Alright,  let’s talk about the index search. Index search, very important. Indexing options and case processing.

So again, and this has nothing to do, even, with doing expression searches. But anytime you’re going to do a case in FTK, when you set up your case, case processing, expanding compile files, very important. If you don’t expand it, you’re not going to see it.

We’re talking about your ETFs, event logs, we’re talking about zip files ,were talking about database files, is the database SQLite, database files. If you don’t expand it, you’re not going to see the information and it’s not going to be indexed.

If you expand it, all that information is going to be indexed. So you can search any information and your  logs, any of that data and that meta data. You can search by index. Because once you expand it you can also index it. 

Another thing we’re going to look at is indexing options. Certain characters are not indexed: commas, question marks, dollar signs. You’ve really got to be careful what characters you index. If you don’t index [indecipherable], your index search is not going to find it. It does not index a hyphen. So if you’re looking at a social security number and you don’t index the hyphen, it’s not going to find it. It’s going to treat that hyphen is a space. So again, it’s not going to work.

And these are things, as you start doing, you’re going to be like, why isn’t it working? Well, because I didn’t index a certain character. So you’re going to run into this a lot.

And index search searches are very fast. More time upfront doing the index, but searches are pretty much immediate, very fast.

One nice thing we’re going to look at in index searching — and again, you don’t have this capability in live search unless you go in and change your keyword and every expression — is, we can combine keywords, DP search operators, and TR1 expressions, all within the same command line. And we’re going to look at that.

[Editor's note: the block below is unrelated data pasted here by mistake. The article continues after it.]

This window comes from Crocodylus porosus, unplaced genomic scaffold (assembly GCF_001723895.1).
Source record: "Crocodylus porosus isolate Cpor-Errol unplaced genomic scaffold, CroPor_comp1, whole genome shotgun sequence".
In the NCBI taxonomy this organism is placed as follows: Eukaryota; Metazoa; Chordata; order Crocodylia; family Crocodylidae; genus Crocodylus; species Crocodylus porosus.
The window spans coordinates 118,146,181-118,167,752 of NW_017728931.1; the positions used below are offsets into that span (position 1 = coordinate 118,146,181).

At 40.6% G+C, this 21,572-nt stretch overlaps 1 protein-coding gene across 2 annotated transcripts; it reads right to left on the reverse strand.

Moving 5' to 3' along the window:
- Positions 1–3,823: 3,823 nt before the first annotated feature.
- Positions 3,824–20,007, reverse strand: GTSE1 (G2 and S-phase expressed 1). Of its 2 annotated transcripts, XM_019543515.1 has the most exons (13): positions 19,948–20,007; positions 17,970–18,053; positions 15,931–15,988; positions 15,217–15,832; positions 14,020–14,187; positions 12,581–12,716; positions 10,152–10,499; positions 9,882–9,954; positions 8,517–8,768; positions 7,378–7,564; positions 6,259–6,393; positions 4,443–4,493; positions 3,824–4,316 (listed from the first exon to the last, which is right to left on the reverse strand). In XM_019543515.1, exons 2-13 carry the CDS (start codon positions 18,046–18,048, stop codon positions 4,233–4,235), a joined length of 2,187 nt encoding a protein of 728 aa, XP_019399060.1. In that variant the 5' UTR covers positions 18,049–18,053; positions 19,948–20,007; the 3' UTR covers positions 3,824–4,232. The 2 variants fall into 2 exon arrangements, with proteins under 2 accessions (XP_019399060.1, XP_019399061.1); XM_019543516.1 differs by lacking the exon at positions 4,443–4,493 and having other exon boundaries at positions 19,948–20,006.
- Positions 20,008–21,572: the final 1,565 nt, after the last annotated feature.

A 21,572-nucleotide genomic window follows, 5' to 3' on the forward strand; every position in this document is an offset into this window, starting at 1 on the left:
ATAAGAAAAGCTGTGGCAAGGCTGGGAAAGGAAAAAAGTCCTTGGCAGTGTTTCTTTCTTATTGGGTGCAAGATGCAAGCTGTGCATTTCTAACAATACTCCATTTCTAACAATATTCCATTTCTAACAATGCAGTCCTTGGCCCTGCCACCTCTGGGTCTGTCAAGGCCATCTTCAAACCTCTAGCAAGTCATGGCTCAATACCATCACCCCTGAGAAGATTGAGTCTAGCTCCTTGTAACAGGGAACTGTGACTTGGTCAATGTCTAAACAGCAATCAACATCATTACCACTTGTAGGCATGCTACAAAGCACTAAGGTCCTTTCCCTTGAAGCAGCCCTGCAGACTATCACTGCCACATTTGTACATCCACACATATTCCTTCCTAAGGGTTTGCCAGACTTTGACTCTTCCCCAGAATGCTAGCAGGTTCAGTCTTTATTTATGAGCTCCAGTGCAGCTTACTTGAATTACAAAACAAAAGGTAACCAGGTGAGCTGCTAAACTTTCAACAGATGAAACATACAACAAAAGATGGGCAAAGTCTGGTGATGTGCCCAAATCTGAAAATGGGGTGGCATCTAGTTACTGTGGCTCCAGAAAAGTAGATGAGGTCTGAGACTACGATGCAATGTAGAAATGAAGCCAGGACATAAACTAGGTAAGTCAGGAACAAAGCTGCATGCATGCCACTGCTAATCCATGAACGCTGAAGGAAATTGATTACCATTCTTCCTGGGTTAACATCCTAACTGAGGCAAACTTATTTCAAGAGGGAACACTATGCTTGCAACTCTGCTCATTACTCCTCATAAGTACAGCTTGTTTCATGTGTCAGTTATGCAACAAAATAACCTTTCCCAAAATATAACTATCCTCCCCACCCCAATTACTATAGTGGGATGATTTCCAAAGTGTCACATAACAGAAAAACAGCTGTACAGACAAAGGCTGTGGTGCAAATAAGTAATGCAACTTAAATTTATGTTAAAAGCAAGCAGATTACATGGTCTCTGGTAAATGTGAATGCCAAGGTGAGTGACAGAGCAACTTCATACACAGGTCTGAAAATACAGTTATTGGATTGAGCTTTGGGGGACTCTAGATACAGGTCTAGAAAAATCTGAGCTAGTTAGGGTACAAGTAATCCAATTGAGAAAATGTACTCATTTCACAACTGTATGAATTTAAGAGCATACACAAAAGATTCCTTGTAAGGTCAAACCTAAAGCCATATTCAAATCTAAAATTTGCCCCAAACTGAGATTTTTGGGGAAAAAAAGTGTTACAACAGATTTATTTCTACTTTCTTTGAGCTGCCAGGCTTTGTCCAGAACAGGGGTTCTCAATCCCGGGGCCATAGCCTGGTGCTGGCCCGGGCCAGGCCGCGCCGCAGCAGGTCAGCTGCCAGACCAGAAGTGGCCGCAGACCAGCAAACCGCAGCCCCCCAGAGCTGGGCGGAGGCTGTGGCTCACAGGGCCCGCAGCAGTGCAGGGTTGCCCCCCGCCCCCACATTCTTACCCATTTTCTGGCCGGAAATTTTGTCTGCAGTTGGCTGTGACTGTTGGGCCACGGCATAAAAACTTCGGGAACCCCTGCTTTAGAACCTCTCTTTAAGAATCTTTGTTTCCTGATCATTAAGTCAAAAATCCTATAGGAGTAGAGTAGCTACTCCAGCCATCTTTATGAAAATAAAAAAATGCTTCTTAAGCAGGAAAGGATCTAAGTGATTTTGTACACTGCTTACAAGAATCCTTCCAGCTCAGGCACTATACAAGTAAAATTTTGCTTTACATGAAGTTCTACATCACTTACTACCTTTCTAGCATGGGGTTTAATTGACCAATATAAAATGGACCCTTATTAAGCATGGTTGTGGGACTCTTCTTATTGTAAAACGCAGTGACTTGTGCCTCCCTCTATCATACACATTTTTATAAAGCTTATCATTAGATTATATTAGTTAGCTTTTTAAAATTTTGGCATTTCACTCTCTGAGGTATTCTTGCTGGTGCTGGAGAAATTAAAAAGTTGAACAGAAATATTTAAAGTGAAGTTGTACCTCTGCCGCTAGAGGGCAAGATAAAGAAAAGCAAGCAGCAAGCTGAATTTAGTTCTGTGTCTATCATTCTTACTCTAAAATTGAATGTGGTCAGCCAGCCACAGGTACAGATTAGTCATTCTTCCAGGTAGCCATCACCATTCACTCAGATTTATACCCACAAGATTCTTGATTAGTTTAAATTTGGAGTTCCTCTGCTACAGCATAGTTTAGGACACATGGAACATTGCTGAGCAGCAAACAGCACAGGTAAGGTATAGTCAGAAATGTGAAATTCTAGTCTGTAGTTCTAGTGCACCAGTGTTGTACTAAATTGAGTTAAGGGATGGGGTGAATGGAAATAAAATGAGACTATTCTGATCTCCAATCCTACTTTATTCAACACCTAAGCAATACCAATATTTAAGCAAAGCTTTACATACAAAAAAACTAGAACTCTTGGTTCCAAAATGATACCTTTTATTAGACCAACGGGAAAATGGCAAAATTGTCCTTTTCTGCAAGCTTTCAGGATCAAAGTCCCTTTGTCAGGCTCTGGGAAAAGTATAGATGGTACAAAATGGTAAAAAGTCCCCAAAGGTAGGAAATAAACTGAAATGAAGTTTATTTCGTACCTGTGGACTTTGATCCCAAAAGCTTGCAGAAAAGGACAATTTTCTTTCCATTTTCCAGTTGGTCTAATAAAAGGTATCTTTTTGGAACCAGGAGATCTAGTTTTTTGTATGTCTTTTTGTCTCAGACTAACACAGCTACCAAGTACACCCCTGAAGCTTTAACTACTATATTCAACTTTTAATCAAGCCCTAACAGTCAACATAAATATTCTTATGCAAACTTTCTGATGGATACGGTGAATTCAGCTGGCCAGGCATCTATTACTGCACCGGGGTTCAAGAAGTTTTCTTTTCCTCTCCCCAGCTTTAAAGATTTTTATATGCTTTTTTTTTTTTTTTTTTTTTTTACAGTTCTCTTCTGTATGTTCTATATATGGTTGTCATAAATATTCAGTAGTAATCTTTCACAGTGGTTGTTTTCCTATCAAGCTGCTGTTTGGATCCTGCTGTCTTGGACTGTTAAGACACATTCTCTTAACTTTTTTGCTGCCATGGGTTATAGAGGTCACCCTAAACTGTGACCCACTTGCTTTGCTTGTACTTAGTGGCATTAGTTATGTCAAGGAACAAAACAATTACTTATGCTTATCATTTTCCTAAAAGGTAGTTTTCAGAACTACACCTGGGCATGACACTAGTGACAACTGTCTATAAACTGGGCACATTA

Very, very convenient. The only drawback of index searching is spaces. And we’re going to look at the limitations of TR2 expressions. But spaces are treated as word breaks, so you cannot do anything with spaces, and I’ve tried every possibility. There’s nothing you can do. Even treating the word breaks as word breaks. There was nothing I could do to use spaces in index searching. So again, that’s really the only drawback.

dtSearch operators. Again, you can pull up the whole list. These are the main ones, you get your Boolean operators. Your and or not. Again, we looked at instead of that large expressions that we had and REGEX just within the W slash whatever number within 10 words, five words. Equal signs as numerical patterns. So again, if you index the hyphens, you could actually just do equal equal equal equal. Equal dash for more equals. That’s going to look for an exact pattern on Social Security numbers. So again, we’re not using actual TR1 or REGEX, we’re just using a dtSearch operator to find that pattern.